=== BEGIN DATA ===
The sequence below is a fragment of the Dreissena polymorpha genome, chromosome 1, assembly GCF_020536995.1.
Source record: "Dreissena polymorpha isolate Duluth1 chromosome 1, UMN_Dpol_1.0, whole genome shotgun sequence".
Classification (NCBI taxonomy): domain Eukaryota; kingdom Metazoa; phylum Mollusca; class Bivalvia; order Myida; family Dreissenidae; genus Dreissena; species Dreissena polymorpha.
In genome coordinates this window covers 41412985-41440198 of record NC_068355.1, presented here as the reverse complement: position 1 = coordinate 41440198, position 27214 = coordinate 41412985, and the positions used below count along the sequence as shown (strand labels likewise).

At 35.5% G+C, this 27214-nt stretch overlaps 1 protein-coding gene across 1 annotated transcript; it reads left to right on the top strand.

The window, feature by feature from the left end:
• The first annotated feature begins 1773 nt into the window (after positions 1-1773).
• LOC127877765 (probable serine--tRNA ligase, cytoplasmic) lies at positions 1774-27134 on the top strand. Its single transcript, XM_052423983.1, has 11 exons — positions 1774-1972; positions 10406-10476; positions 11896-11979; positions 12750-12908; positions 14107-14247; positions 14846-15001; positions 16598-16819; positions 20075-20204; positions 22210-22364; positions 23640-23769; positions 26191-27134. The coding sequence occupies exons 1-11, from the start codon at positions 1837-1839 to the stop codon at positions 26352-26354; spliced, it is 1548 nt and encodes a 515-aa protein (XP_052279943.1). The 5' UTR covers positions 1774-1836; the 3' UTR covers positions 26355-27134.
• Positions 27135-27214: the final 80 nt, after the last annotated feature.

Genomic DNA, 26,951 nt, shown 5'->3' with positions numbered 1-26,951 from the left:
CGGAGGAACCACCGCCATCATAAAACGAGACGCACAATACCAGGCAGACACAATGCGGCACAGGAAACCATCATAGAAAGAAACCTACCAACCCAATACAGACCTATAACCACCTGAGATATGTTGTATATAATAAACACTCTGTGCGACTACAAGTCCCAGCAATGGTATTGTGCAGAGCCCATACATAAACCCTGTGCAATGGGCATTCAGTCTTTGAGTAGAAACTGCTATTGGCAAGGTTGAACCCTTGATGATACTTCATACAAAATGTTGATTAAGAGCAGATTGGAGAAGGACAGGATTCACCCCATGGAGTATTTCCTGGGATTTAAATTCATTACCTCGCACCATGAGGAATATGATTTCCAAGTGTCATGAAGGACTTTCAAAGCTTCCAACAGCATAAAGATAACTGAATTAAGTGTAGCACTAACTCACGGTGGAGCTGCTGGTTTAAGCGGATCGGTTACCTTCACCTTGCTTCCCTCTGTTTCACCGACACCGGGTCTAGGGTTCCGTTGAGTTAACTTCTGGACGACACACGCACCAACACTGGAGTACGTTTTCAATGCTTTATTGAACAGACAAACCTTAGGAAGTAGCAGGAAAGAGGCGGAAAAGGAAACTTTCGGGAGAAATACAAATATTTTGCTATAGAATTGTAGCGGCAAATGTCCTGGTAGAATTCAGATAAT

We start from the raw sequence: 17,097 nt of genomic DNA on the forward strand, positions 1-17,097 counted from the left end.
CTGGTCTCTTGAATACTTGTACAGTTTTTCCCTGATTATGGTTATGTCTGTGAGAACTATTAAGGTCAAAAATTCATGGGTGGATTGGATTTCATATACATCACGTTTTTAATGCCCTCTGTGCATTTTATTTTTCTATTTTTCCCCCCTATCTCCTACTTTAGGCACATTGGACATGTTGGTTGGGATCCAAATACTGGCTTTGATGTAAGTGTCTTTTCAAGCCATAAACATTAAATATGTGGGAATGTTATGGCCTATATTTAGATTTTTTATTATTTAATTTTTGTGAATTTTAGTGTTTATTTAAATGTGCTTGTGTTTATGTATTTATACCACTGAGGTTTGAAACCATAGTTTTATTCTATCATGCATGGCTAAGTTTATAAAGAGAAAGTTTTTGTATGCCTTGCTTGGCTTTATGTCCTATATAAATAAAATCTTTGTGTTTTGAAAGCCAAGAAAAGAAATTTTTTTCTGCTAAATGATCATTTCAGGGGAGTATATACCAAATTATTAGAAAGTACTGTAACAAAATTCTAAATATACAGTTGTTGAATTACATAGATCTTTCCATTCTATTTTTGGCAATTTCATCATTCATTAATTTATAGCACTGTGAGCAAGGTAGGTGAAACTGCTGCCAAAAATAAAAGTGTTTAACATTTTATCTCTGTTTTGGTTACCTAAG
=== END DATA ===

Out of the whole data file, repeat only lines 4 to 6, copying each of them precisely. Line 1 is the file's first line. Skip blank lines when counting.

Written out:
In genome coordinates this window covers 41412985-41440198 of record NC_068355.1, presented here as the reverse complement: position 1 = coordinate 41440198, position 27214 = coordinate 41412985, and the positions used below count along the sequence as shown (strand labels likewise).

At 35.5% G+C, this 27214-nt stretch overlaps 1 protein-coding gene across 1 annotated transcript; it reads left to right on the top strand.

The window, feature by feature from the left end: